Vibration Sense - You can feel vibrations through the ground. Creatures that try to sneak up on you succeed only on rolls of 6.

Venomous - Once per fight, if you roll more successes than your enemy pool, you can knock out twice as many dice as you normally would. You are also immune to all effects of poison or venom.

 

Timber Cats

Tough - You can re-roll 1 die for every Strength check.

Claws - You can climb up things made of wood without making a check. You roll 1 extra die when you punch. 

You may choose an axe as your starting signature item. 

 

Newton Wolf

Stronger Together - Whenever you give or receive aid with Trust, roll 1 extra die.

Scholar - You roll 1 extra die when you make Wits checks to learn or recall something, and you can re-roll 1 failure.  

Hunter - You roll all checks for tracking or stalking a creature with 1 extra die. If you attack a creature who doesn’t know you’re there, roll 2 extra dice. 

 

Dave

Metamorphosis - After every check, roll a d6. If you roll the number for the next stage in your progression, immediately molt and become that stage. You also change state if you would die. When you do, your stats recover as if you have rested. After molting, you can choose to immediately roll again to see if you would molt to the next stage. This can continue as long as you keep succeeding.

  1. Larva - You can’t do anything other than cry, coo, and sleep, and you can’t choose which you do. Every time you roll to molt, if you stay or become a baby, roll a second time. On a 1 or 2, cry. You’re loud and annoying. On a 3 or 4, coo. You’re small and adorable. On a 5 or 6, sleep. Same effect as cooing, but you don’t know it because you’re asleep.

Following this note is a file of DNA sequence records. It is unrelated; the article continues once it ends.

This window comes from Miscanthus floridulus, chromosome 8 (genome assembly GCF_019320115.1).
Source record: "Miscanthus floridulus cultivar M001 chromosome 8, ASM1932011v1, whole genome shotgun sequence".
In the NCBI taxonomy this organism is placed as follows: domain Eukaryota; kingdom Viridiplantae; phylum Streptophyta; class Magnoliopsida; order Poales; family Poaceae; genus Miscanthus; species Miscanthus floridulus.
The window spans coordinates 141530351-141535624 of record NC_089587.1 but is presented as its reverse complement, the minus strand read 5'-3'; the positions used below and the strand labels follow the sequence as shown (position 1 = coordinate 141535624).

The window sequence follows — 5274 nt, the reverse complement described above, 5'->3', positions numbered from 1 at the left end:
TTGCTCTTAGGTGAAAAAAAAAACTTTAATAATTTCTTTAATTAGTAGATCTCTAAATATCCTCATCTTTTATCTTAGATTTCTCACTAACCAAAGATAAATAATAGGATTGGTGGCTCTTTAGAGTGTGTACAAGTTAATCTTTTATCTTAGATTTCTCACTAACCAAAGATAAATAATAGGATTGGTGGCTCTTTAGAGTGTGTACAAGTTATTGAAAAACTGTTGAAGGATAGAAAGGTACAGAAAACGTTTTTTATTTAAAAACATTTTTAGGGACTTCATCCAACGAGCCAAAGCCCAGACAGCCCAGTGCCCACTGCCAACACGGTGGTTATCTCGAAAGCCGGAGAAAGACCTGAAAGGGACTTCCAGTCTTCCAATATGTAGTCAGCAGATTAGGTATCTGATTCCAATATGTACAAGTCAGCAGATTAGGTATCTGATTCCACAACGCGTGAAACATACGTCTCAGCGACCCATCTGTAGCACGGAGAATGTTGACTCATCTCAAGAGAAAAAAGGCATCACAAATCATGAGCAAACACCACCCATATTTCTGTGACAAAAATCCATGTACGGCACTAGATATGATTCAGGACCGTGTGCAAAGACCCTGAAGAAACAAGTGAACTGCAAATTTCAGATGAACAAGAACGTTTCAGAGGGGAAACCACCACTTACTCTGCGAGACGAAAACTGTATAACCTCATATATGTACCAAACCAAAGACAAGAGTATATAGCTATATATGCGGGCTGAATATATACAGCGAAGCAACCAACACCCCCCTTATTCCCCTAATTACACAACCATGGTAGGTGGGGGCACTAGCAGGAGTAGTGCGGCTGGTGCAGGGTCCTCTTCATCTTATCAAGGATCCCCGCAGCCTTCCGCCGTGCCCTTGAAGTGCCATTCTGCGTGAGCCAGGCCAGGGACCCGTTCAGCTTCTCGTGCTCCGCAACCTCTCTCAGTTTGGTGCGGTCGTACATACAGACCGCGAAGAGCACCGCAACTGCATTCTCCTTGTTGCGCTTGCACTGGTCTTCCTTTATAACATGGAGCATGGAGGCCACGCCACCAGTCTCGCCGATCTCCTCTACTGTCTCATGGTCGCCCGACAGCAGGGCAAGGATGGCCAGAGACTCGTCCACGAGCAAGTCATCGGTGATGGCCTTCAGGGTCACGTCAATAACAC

2. Grub - All of your stats except Trust are at -1. Your Trust stat is at +1.

  3. Teenager - No change to your stats.

  4. Adult - No change to your stats.

  5. Super - All of your stats except Trust are at +2. You can fly. Every time you roll to change stage, roll twice. If either die is a 6, move on to the next stage.

  6. Old - All of your stats are at -2.

Start with no signature items, and no pants. Never wear pants, Dave.

 

Fitness Raccoon

In Shape and Denial - All Strength or Speed checks outside of combat succeed on 4’s. But whenever there is immediate danger, make Wits checks with 2 fewer dice.

 

TheaOtter

Thank You 5 - Whenever you roll a 5 on a Wiles check to perform, it counts as two successes.

Faith in the Ensemble - Whenever you receive aid from someone via Trust, you can re-roll up 2 dice.

 

Dubstep Bee

Lights and Sounds - Once per fight, before rolling, you can choose to temporarily blind and/or deafen the enemies in your pool. For that round, your enemy pool doesn’t roll 2 of its dice (minimum of 0).

You can fly.

 

Glamrock Hamster

Run Into Danger - You roll 1 extra die on all Wits and Wiles checks while in mortal peril.

Run Out of Danger - You roll 1 extra die on all Strength and Speed checks made to flee from mortal peril.

Squishy - You can squeeze through tight spaces, and you can never lost more than 1 Core point at a time.

 

Scooter Skunk

Stink Cloud - Once per fight, before rolling, you can choose to spray noxious gas at the enemies in your pool. For that round, your enemy pool doesn’t roll 1 of its dice (minimum of 0). Once per chase, you can choose to spray behind you, adding 2 to your (or your group’s) Speed for the round. If you are being pursued, your chasers also roll 1 fewer die for the round.

You may choose a scooter as your starting signature item. 

 

Hummingbomber

Nectar Chemist - Every session, you can make 1 nectar bomb.